Immigration policy should support UK economic growth, not undermine it

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News this week that the government’s Office of Budget Responsibility is building continued migration into economic growth forecasts should serve as a reminder that migration policies which secure rights could bring substantial benefits to the UK economy at a time of real need.

This week the coalition government has new cause to regret strapping itself to a pledge of reducing net migration to the “tens of thousands” per year by 2015. The latest outlook report from the Office for Budget Responsibility (OBR) shows that even the government’s expert advisors assume this target will not be met.

The independent OBR produces a five-year ‘Economic and fiscal outlook’ every six months, based on an assessment of the UK economy and public finances.

The latest report predicts shaky growth during the coming period, with the government facing significant risks that they will fall short of meeting growth targets.

At the same time, a higher than predicted level of net migration is built into the OBR forecast, with the report stating:

“Our assumption for [UK] population growth is based on average net inward migration of 140,000 per annum over the forecast period, in line with our March forecast and with the long-term assumption underpinning the ONS’s low migration variant population projection.”

This is embarrassing for two reasons. Firstly because the government is having a hard time convincing anyone its immigration target can or will be met – and it appears the OBR is among the sceptics. Who could blame them though? Immigration statistics from the Office of National Statistics repeatedly show the government is way off course, with annual net migration to the UK in 2010 252,000, the highest calendar figure on record.

A recent YouGov survey (pdf) for the Sunday Times found just 16% of the public believes it likely the government will deliver on its pledge of net immigration reduction by 2015. Having over-promised on this target, the government is now facing the prospect of a very public under-delivery.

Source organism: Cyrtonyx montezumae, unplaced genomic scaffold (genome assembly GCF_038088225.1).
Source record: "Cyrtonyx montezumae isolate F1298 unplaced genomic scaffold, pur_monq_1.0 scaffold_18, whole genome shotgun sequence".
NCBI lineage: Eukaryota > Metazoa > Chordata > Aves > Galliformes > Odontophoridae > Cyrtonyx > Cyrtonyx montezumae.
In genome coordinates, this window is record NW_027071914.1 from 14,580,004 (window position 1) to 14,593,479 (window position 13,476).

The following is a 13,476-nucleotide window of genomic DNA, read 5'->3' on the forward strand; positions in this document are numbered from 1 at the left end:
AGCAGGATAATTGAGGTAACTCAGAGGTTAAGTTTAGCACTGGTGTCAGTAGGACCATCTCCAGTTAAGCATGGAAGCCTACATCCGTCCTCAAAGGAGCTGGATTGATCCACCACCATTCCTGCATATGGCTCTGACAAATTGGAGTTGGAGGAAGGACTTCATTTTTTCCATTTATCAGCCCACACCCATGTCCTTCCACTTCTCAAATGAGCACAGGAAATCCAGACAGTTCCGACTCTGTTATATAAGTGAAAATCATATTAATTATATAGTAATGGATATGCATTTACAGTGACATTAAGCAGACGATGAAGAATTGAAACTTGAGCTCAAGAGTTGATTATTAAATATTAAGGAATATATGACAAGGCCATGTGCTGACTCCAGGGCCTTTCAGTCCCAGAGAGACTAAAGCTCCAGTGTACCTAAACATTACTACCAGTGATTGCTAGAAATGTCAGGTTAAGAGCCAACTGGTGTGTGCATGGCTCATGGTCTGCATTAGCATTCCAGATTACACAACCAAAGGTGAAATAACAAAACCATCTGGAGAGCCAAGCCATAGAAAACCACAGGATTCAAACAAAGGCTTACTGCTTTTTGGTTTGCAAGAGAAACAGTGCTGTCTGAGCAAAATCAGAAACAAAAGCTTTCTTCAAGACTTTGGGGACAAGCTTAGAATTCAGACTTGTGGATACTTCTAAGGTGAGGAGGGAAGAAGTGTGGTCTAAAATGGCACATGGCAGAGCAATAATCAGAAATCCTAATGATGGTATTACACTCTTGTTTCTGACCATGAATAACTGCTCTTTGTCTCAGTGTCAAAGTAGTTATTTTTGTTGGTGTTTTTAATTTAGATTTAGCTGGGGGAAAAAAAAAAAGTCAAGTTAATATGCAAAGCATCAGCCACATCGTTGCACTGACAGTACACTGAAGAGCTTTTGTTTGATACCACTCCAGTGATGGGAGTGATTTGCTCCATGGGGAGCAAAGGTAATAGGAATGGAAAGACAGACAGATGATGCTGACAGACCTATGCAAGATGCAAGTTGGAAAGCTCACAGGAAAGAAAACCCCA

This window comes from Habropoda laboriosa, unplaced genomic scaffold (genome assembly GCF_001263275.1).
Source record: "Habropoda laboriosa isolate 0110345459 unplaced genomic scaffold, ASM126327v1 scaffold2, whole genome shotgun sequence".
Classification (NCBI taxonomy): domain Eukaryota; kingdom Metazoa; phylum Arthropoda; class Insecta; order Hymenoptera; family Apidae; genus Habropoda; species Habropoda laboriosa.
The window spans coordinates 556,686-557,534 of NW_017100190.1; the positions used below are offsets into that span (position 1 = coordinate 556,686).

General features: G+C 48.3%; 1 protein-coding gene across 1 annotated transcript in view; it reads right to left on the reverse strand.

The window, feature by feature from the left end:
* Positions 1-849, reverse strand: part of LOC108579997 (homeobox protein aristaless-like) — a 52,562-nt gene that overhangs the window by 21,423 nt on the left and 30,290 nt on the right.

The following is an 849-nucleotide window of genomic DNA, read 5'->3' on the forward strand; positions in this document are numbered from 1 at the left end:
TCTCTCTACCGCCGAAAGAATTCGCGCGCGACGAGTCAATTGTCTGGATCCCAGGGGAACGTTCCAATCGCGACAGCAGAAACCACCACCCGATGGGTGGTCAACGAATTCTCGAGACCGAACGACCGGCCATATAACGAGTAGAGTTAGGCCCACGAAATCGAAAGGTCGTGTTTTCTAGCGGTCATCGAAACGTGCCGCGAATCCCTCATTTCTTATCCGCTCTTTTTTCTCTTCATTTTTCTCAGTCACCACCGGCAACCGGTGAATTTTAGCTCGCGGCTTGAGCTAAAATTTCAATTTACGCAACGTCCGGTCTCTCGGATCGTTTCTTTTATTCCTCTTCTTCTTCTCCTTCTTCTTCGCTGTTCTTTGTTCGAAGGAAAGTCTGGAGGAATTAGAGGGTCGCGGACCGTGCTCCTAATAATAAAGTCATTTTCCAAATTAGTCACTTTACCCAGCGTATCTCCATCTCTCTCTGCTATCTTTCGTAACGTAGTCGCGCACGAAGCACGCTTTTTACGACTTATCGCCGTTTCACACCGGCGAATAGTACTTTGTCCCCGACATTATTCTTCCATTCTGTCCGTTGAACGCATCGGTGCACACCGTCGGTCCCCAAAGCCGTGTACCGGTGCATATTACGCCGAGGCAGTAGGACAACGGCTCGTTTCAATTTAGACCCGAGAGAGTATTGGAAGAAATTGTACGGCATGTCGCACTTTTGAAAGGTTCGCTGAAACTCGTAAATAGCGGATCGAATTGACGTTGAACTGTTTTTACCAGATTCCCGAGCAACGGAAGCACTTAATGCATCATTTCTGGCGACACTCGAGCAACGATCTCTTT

Secondly, the OBR forecast reflects the view of many economists that continued immigration, at levels higher than the government intends, could play a vital role in supporting growth in the UK.

As reported in The Independent, the OBR indicated (pdf) this time last year:

“Net migration can directly affect the economy’s trend growth rate by affecting potential labour supply growth.

“If migrants have a similar employment rate and level of productivity to the existing average, a reduction or increase in population growth of 0.1 per cent would translate one-for-one to a reduction or increase in trend growth of 0.1 per cent respectively.”

Evidence given to the Migration Advisory Committee over the past 18 months has indicated significant risks to the UK of cutting economic migration from outside the EU. Notably, the National Institute of Economic and Social Research (NIESR) estimated (pdf) the immigration cap could cost the UK £2 to £4 billion by 2015.

And despite efforts of the anti-immigration lobby to demonstrate otherwise, the view of the OBR (pdf) is:

“…existing analysis suggest little evidence of a significant effect from immigration on earnings or employment, although there is some evidence of a small effect in the low-skilled sector.”

More difficult to assess but potentially no less important, are the economic implications of withdrawing wider rights to migrants. The government is currently engaged in trying to reduce family migration as well as to end settlement opportunities for most migrant workers.

But making it more difficult to work here is likely to be short-sighted, potentially reducing the attractiveness of the UK as a destination for skilled migrants into the future. Economists know that migration and diaspora networks bring value to wealthy countries. We should be demanding the coalition government’s immigration policies support economic growth in the UK rather than undermining it.

Published in MRN (Ruth Grove-White)

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